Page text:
Falling just 2 votes short, the Democratic proposal to extend the federal unemployment benefits program has failed to advance.
On Thursday, February 6th, the Senate’s vote of 58 to 40 marked the end of unemployment insurance payouts for many of the long-term unemployed, including the 1.7 million Americans who had stopped receiving aid when the benefits program had originally expired this past December.
Had the proposal passed, the federal unemployment benefits program would have been extended by an additional three months, amounting to $6.4 billion. But, fearful of creating a disincentive for the long-term jobless, as well as perpetuating the federal financial deficit, the majority of Republicans voted against the bill.
While the proposal was officially dismissed, President Obama continues to search for new ways to promote equal opportunity for the long-term unemployed. In order to create an even playing field for such job candidates, many businesses have started implementing inclusive hiring practices and training programs—all in an effort to end discrimination against long-term unemployed individuals.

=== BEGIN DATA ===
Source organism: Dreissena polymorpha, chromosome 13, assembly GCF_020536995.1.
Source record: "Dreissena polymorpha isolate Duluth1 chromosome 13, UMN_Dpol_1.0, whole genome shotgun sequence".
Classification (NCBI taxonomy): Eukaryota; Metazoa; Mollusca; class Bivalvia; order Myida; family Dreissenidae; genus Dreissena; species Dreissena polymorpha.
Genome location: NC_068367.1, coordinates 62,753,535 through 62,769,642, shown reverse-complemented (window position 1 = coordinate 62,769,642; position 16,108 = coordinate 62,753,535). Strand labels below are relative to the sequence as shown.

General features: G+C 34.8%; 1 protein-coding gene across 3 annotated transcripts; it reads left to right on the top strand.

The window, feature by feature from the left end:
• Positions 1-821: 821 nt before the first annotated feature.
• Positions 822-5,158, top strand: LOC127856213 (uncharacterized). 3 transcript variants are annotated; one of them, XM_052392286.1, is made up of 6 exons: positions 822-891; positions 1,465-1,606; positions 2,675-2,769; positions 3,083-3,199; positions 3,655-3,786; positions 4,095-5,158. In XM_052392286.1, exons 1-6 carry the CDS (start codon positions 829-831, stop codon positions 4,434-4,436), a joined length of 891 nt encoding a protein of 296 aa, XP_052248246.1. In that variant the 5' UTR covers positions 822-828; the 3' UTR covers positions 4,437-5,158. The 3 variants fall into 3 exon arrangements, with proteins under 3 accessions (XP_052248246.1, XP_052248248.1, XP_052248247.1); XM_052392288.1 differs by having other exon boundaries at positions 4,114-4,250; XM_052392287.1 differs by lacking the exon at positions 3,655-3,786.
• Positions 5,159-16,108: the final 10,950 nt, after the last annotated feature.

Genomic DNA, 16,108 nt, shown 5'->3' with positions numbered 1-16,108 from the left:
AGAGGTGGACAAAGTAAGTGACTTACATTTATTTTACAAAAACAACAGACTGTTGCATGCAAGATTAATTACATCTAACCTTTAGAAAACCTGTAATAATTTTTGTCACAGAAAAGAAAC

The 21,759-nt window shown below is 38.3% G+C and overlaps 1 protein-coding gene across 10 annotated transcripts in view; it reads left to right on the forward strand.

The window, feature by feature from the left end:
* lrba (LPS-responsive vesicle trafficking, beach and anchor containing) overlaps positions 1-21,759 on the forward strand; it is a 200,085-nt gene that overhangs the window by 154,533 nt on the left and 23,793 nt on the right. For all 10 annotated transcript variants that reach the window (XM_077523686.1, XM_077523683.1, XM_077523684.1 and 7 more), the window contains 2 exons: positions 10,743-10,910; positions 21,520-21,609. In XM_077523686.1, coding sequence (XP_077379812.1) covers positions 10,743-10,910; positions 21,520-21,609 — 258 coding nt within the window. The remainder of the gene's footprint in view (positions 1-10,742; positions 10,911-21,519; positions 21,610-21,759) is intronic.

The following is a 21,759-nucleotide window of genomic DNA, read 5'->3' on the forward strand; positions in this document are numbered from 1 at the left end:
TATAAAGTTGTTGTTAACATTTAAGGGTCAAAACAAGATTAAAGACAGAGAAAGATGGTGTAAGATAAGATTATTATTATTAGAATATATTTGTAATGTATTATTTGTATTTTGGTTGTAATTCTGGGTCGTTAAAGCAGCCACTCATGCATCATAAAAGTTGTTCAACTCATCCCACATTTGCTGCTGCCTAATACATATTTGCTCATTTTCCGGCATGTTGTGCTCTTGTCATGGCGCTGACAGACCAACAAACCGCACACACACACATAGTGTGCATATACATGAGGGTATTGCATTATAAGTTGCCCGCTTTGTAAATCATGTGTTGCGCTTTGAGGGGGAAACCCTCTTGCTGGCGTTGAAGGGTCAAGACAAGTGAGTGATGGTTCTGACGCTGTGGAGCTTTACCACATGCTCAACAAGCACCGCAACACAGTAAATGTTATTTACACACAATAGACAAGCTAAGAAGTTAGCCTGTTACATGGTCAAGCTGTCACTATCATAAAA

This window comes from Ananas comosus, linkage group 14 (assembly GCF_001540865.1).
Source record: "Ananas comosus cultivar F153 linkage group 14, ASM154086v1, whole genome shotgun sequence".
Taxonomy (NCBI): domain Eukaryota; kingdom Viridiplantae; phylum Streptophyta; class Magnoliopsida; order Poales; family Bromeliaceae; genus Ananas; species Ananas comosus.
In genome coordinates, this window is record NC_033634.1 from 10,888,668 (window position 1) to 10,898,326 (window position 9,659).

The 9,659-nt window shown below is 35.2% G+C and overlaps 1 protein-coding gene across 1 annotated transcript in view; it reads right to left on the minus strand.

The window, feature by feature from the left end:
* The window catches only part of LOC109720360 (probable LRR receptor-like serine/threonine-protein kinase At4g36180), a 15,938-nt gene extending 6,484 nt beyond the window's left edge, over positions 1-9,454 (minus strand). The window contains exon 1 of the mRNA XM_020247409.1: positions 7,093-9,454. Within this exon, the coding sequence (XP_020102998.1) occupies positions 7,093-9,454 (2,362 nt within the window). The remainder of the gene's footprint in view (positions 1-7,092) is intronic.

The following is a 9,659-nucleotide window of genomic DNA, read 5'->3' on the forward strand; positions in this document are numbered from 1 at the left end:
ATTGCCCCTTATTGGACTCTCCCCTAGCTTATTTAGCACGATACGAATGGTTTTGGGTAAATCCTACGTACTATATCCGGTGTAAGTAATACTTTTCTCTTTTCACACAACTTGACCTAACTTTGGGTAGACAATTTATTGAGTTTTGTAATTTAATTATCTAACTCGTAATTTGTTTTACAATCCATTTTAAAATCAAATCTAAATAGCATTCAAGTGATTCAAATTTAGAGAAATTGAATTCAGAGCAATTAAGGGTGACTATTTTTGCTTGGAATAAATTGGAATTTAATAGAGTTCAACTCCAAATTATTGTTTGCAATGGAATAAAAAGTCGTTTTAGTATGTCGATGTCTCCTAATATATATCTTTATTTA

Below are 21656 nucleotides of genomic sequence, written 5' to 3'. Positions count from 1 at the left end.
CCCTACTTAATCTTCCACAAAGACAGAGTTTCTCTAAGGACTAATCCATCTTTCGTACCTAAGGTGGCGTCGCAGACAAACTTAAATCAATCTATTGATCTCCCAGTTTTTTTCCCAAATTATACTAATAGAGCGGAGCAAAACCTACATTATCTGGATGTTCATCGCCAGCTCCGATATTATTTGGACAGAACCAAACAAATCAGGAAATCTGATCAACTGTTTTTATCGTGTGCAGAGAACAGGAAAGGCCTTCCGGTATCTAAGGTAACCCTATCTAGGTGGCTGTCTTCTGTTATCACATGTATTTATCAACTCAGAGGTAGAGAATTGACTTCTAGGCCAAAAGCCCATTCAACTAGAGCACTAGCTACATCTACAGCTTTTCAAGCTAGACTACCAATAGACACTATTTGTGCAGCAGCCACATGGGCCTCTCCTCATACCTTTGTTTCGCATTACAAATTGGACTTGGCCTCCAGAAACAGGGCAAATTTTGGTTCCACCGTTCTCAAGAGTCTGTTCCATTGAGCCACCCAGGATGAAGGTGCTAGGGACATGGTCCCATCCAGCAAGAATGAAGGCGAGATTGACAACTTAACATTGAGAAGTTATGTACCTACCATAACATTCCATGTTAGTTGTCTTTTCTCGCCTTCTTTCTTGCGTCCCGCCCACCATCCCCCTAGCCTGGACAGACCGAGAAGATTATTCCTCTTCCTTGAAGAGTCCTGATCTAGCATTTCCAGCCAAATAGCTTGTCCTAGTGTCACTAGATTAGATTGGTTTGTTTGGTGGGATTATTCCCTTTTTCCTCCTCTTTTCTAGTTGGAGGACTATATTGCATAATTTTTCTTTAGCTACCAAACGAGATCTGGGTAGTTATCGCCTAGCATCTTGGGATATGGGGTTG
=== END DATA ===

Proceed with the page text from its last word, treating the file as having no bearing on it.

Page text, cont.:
After promoting his hiring initiative, Obama has successfully gained the support of many big-wig companies, such as Ford Motor Co. and Apple. And although the extended benefits program has since expired, these new hiring practices can become a new symbol of hope for the long-term unemployed.
Read more about the Senate’s vote on the Democratic proposal here.